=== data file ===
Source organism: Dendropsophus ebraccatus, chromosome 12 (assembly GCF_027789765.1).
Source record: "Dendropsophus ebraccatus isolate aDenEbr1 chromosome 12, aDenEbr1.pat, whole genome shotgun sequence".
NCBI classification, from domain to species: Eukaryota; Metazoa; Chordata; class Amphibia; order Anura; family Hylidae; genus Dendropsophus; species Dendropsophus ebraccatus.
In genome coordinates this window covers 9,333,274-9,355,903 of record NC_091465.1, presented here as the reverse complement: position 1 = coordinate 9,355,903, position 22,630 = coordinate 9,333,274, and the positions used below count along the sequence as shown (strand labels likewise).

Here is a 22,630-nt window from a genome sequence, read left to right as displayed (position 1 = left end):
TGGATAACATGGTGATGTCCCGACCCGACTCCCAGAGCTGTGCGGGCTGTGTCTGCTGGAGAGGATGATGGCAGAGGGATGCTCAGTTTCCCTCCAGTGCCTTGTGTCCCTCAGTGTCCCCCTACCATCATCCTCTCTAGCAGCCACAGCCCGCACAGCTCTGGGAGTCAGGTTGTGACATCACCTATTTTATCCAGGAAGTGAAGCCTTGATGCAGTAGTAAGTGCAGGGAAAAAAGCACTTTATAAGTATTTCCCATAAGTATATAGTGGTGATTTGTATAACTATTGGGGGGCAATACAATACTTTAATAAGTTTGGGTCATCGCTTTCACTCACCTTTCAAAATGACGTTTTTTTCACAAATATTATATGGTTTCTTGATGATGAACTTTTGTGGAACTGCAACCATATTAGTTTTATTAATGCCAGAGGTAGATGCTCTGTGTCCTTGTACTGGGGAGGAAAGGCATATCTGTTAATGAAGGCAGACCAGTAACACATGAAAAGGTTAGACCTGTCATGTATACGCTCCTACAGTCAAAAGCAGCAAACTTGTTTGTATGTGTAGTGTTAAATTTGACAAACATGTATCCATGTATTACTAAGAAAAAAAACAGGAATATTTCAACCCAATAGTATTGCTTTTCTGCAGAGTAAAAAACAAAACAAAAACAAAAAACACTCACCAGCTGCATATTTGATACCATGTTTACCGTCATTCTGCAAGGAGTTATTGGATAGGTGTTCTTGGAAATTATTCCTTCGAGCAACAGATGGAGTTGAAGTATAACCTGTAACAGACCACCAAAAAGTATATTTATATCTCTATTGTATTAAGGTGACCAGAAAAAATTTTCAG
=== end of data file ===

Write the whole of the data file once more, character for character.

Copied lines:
Source organism: Dendropsophus ebraccatus, chromosome 12 (assembly GCF_027789765.1).
Source record: "Dendropsophus ebraccatus isolate aDenEbr1 chromosome 12, aDenEbr1.pat, whole genome shotgun sequence".
NCBI classification, from domain to species: Eukaryota; Metazoa; Chordata; class Amphibia; order Anura; family Hylidae; genus Dendropsophus; species Dendropsophus ebraccatus.
In genome coordinates this window covers 9,333,274-9,355,903 of record NC_091465.1, presented here as the reverse complement: position 1 = coordinate 9,355,903, position 22,630 = coordinate 9,333,274, and the positions used below count along the sequence as shown (strand labels likewise).

Here is a 22,630-nt window from a genome sequence, read left to right as displayed (position 1 = left end):
TGGATAACATGGTGATGTCCCGACCCGACTCCCAGAGCTGTGCGGGCTGTGTCTGCTGGAGAGGATGATGGCAGAGGGATGCTCAGTTTCCCTCCAGTGCCTTGTGTCCCTCAGTGTCCCCCTACCATCATCCTCTCTAGCAGCCACAGCCCGCACAGCTCTGGGAGTCAGGTTGTGACATCACCTATTTTATCCAGGAAGTGAAGCCTTGATGCAGTAGTAAGTGCAGGGAAAAAAGCACTTTATAAGTATTTCCCATAAGTATATAGTGGTGATTTGTATAACTATTGGGGGGCAATACAATACTTTAATAAGTTTGGGTCATCGCTTTCACTCACCTTTCAAAATGACGTTTTTTTCACAAATATTATATGGTTTCTTGATGATGAACTTTTGTGGAACTGCAACCATATTAGTTTTATTAATGCCAGAGGTAGATGCTCTGTGTCCTTGTACTGGGGAGGAAAGGCATATCTGTTAATGAAGGCAGACCAGTAACACATGAAAAGGTTAGACCTGTCATGTATACGCTCCTACAGTCAAAAGCAGCAAACTTGTTTGTATGTGTAGTGTTAAATTTGACAAACATGTATCCATGTATTACTAAGAAAAAAAACAGGAATATTTCAACCCAATAGTATTGCTTTTCTGCAGAGTAAAAAACAAAACAAAAACAAAAAACACTCACCAGCTGCATATTTGATACCATGTTTACCGTCATTCTGCAAGGAGTTATTGGATAGGTGTTCTTGGAAATTATTCCTTCGAGCAACAGATGGAGTTGAAGTATAACCTGTAACAGACCACCAAAAAGTATATTTATATCTCTATTGTATTAAGGTGACCAGAAAAAATTTTCAG